Ironically I believed every word until I hit this.



  • @blakeyrat said:

    Ironically I believed every word until I hit this.
    You truly know the human potential for disaster, my friend.



  • @Husky said:

    It was a hot, humid Sunday afternoon. Far too hot for summer; yet, it was still spring.
     

    Stop right there.  I live in Phoenix.  The first time in recorded history that it hit 122 degrees Fahrenheit, I happened to be cleaning out my shed.

    No temperature that can actually be achieved in summer is "too hot for summer", by definition.

     


     

    This man has a bobcat on his head; therefore your argument is invalid.



  • @Husky said:

    P.S.: I won't be offended if you don't believe this. Hadn't I seen it myself, only read it in this forum, I would have not believed it. Unless it was snoofle posting, but even then it'd be hard to believe.
     

    doesn't matter, I lol'd, as in, actually laughed out loud...

    @Husky said:

    He then said something to the effect of "but I'd be arrested for fraud, so let's change it back before I get in trouble." It was then he forgot the WHERE clause.

    ...right here. brilliant.

     

    btw: I had a programming teacher once, pretty old (about 70, I assume), who would also type v-e-r-y s-l-o-w-l-y using only his index fingers. The bonus was that when I called him to review my code which I was unsuccesfully trying to make work for the last half hour, he sat at the computer and slowly scrolled through the code expressing his utter confusion in his slow, almost senile-sounding voice ("What's... this?... Why is... this here?... What have you...?").

    After about minute and half of this, he rewrote two or three characters, ran the code, and it worked perfectly. He was always like that. If to that point I had no idea why he is still even teaching, after this I began to have strong suspicion that he was (still*) a genius, only masquerading himself as a senile old man just to avoid alienating us...

     

    *sometime later I learned he was one of the few people who basically founded IT industry/education in our country in 1970s when it was still all about punchcards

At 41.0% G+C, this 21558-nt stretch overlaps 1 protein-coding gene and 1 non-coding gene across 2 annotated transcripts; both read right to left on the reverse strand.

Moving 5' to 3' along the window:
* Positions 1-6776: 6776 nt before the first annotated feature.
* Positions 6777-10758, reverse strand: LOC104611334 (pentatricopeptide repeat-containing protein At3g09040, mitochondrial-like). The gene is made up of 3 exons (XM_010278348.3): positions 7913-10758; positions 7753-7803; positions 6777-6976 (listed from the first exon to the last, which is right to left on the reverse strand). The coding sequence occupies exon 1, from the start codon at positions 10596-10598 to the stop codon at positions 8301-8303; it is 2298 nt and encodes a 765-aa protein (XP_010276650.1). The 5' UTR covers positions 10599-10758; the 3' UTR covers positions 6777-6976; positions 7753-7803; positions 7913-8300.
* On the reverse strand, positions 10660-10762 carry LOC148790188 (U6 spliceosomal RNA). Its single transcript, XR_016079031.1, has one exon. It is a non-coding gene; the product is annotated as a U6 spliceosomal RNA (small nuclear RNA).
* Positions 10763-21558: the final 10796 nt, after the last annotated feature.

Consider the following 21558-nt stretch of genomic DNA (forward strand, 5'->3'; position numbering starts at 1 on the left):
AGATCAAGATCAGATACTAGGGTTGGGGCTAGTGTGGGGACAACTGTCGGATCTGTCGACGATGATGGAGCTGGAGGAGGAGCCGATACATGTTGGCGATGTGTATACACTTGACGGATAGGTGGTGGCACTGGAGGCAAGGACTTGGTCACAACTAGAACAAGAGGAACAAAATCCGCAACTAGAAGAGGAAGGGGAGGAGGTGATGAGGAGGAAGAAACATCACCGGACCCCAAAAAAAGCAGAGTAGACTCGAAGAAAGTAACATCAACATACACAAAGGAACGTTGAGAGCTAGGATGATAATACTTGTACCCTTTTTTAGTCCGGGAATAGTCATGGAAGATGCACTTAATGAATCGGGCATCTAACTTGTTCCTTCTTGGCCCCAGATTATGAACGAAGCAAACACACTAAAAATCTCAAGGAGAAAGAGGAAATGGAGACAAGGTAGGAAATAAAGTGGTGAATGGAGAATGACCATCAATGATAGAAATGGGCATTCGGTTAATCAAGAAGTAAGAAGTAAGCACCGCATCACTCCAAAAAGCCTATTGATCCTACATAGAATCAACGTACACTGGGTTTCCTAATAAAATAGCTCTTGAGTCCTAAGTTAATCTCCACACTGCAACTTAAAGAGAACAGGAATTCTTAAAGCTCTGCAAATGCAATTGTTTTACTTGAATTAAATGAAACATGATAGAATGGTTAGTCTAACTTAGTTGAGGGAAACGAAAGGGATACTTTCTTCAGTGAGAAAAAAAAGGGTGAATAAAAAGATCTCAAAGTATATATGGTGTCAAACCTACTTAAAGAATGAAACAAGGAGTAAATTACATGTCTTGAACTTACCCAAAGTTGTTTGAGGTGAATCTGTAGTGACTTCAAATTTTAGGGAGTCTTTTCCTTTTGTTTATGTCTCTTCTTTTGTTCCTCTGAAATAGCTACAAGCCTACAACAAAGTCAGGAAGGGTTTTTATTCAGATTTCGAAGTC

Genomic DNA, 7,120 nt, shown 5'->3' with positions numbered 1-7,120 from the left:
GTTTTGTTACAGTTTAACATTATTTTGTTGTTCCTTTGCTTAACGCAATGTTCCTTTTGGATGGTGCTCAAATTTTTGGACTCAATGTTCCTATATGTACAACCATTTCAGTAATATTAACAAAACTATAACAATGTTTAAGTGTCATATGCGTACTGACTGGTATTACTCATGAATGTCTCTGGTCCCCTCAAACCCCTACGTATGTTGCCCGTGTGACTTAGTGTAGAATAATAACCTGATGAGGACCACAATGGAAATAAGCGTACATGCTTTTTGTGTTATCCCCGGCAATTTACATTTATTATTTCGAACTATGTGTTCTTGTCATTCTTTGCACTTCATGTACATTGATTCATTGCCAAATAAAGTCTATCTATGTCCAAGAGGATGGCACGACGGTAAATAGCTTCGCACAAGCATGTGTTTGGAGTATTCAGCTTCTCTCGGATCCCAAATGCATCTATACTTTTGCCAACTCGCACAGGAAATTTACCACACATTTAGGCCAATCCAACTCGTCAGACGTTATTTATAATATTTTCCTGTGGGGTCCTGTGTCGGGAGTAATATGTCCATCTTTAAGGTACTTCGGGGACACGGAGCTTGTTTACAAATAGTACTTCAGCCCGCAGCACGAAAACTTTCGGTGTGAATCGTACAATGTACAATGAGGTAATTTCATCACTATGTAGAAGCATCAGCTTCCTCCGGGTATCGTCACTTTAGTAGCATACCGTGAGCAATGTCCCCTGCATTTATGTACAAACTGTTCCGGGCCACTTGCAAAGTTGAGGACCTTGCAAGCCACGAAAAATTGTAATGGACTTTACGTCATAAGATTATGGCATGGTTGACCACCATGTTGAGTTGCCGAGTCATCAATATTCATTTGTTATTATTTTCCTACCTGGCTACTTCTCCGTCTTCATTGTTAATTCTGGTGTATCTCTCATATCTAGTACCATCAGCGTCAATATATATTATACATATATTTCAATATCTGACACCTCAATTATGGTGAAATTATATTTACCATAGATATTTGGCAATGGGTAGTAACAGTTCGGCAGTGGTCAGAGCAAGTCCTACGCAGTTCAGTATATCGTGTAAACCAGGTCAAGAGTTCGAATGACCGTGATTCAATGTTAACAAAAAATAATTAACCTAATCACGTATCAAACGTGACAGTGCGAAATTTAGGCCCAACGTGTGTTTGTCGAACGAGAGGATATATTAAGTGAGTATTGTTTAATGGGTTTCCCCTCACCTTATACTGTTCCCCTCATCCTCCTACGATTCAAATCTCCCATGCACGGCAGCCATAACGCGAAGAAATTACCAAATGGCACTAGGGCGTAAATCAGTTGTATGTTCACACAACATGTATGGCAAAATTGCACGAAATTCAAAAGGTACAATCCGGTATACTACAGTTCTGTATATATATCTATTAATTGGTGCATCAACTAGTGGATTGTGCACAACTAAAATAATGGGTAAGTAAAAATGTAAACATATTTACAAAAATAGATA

• @da Doctah said:

    This man has a bobcat on his head; therefore your argument is invalid.

    Memes. Comedy of the witless. "Trust me bro, if you post this, they'll laugh"



  • @SEMI-HYBRID code said:

    I had a programming teacher once, pretty old (about 70, I assume), who would also type v-e-r-y s-l-o-w-l-y using only his index fingers.

    I teach a few scripting classes to 3D artists at a local college and I can't believe how slowly some of them type. These are kids who were born on computers, grew up on the internet, send a text instead of a phone call and yet they can't hit the home row. I'm a decade older than them and I feel like I'm teaching my parents how to code sometimes.



  • @da Doctah said:

    @Husky said:

    It was a hot, humid Sunday afternoon. Far too hot for summer; yet, it was still spring.

    No temperature that can actually be achieved in summer is "too hot for summer", by definition.

    But note that he wrote that "it was still spring". I.e. since it was not in summer, a temperature that is "too hot for summer" could technically be in fact achieved.



  • So the guy makes his real money hacking and upping his bank account through SQL injection, and covers it up by pretending to be a teacher.

     



  • @Husky said:

    P.S.: I won't be offended if you don't believe this. Hadn't I seen it myself, only read it in this forum, I would have not believed it. Unless it was snoofle posting, but even then it'd be hard to believe.

    If that's real, it's frikking scary (see how I got away without typing asterikses?). So for the momen, I'd like to keep some faith in humanity and not believe your story. It's a good one, though, apart from the getting up bit: if this were real, nobody in his right mind would have wanted to miss this...


  • Discourse touched me in a no-no place

    @TGV said:

    If that's real, it's frikking scary (see how I got away without typing asterikses?). So for the momen, I'd like to keep some faith in humanity and not believe your story. It's a good one, though, apart from the getting up bit: if this were real, nobody in his right mind would have wanted to miss this...
    I don't know about you, but when I was a student I could hardly be arsed to get out of bed for liquor and ladies, much less some class with a stand-in instructor. 

    And people generally don't advertise the fact that they're going to make a career limiting SQL Query in advance.



  • @Soviut said:

    @da Doctah said:
    This man has a bobcat on his head; therefore your argument is invalid.

    Memes. Comedy of the witless. "Trust me bro, if you post this, they'll laugh"

    It's not a meme if the guy with the bobcat on his head is actually someone you know.